I have 20 days to find my confidence.
My show jumping confidence that is.
Yes, I know someone my age really shouldn't be gallivanting around like a teenager - but I love it. And loving it should mean that I am confident about it - shouldn't it?
It does not seem so at present.
Two years ago I was persuaded to take part in the British Horse Society's Riding School Competition, which is held at Moreton Morrell in Warwickshire every year. It is a horse riding competition that is only open to those who do not own or loan their own horses or ponies and all the horses and ponies have to belong or be used at a BHS Affiliated Riding School or Equitation Centre.
It is a wonderful opportunity and somehow I qualified for it being one of three adult riders selected to go. I might add there were only three of us who could!
Nevertheless I thoroughly enjoyed myself and came last after a disastrous dressage test where I and my caller got in a frightful muddle as to what test I should actually be doing and generally mucking it up (note ALWAYS learn your dressage test off by heart). I then had complete a stable management test - where I astounded myself by getting all the answers right.
And finally I had to jump a course of nine show jumps in a professional arena with full watching audience!
My lovely equine partner at the time, Candy, took me round with aplomb and although not a tidy round - it sufficed. I was incredibly proud as only three months previously I had never jumped a show jumping course in my life!
|Me riding the wonderful Candy aka My Sweet Girl at Warwick in 2015|
God only knows how but I really did.
Normally I ride ponies that need a bit of encouragement to get a move on and wake up - and that is fine with me. But I am getting better and so I have progressed onto horses, which thoroughly love their job - especially jumping.
And that is the rub I think.
I am not quite as keen to go at their speed as they think I should be and we tend to part ways - sometimes quiet literally.
Tonight I have fallen off twice.
Once I landed perfectly on my own two feet and would not have disgraced the most elegant of horse vaulters and the other time I involuntary dismounted so as to avoid being smeared against the riding school wall - the look on my mount's face was of total astonishment and consternation.
This loss of confidence - which I fear now is becoming a somewhat self fulfilling prophecy - all started I think about two months ago when I was competing to be selected to go once again to Warwickshire. I was riding the incomparable Poppy, a 15h bay thoroughbred mare with pretty white snip on her nose. Usually she is very quiet and will happily plod on if you let her so is excellent for those learning to ride. She was my mount of choice when I returned to riding through the 2012 Olympic Legacy's Take Back The Reins programme. While she is great to learn to ride on she isn't just a one trick pony: with the right rider she can also pull out all the stops: four years ago she and her rider Helen won the heavily contested Dressage competition at Warwick.
But the thing Poppy loves most is jumping.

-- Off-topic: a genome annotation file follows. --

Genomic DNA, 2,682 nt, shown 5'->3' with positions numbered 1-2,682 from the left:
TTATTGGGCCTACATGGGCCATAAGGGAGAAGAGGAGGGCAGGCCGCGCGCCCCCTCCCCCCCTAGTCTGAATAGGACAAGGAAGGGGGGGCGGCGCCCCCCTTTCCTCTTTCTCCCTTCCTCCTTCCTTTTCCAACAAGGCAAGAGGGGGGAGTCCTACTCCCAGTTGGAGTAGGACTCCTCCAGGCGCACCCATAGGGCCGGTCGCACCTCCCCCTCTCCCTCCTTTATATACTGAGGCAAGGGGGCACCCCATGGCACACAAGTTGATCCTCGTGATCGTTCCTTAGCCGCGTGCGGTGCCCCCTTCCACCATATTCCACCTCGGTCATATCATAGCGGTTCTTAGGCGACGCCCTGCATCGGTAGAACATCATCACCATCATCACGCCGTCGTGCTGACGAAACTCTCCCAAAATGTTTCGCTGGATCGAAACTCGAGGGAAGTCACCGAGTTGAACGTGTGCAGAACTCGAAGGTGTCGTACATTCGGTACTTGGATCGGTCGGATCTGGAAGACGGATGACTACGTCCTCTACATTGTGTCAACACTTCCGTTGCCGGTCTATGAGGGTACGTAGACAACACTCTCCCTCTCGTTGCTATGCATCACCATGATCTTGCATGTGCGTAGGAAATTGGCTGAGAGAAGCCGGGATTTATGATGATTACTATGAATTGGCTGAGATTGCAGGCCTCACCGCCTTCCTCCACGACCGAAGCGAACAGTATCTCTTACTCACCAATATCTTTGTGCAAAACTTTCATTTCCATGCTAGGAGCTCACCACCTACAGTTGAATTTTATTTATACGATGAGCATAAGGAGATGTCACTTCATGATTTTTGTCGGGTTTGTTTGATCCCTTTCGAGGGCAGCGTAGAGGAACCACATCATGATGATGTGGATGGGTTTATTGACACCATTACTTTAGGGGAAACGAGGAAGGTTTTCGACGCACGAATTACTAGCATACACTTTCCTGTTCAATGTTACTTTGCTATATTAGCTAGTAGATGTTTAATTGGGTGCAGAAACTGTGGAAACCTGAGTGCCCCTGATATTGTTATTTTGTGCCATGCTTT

The change in her attitude is astonishing from barely going forward, suddenly she is very up for it! Positively dancing in excitement. Her ears twitch forward and she flies.
However, she is not a push button horse and you do have to have her straight and balanced before a jump and when you do she just takes you - she loves it SO much!
When I rode her, I had actually never ridden a full show jumping course on her before. In fact, I had only ever jumped one or possibly two jumps in succession on her.
We did a lovely dressage test then we went in to show jump. I will admit I was a tad nervous - wrong make that suddenly very afraid.
We got to the practice jump and refused. I had taken her in at an angle and quite rightly she said (if she could talk): You what???!
It wasn't very elegant.
I bottled it and was not keen to ride at all. I was all set there and then NOT to do this silly thing and leave.
However, I was persuaded to jump the practice fence properly, which we did. And although I was ready to leave and everyone was just about OK with that; I realised that I could not do it and with the understanding that I would be overseen round the course, I went for it knowing I would only kick myself if I missed the opportunity.
I can honestly say I have no recollection whatsoever of how I got round - we flew. At one stage I was told by my coach to sit up and back as we soared over a skinny and tore round a corner. I never heard her but everyone says I did it beautifully almost before she spoke.
I don't think I breathed at all.
The whole way round.
I rode out not feeling pleased and happy as you would expect - but utterly shaken.
I burst into tears.
And that I think is when I started to overthink.
And lose my confidence.
Each and every time I have jumped since, it seems I go backwards in ability. If I watch others ride before me I almost start to hyperventilate and I look for almost any excuse NOT to do it.
It has landed up with me today - on a new horse I will admit - unable to jump a cross pole. And it was only one side of a cross pole as well - barely off the ground...
I have only 20 days to get this sorted and be able to jump a course of nine 2ft 3 inch show jumps on a new horse - the fabulous Earwig, with whom I really am doing very well with on the flat. We are unsure that the gorgeous Poppy will be fit enough to go - but that is beside the point as I am just as scared about show jumping on her at present.
So my many friends, and any who are into horses - what on earth should I do?
How am I going to get over this lack of confidence and do myself and everyone else proud?
Is there enough time?
Should I just forget it and stop the pressure and perhaps just concentrate on the dressage?
Do I go at all?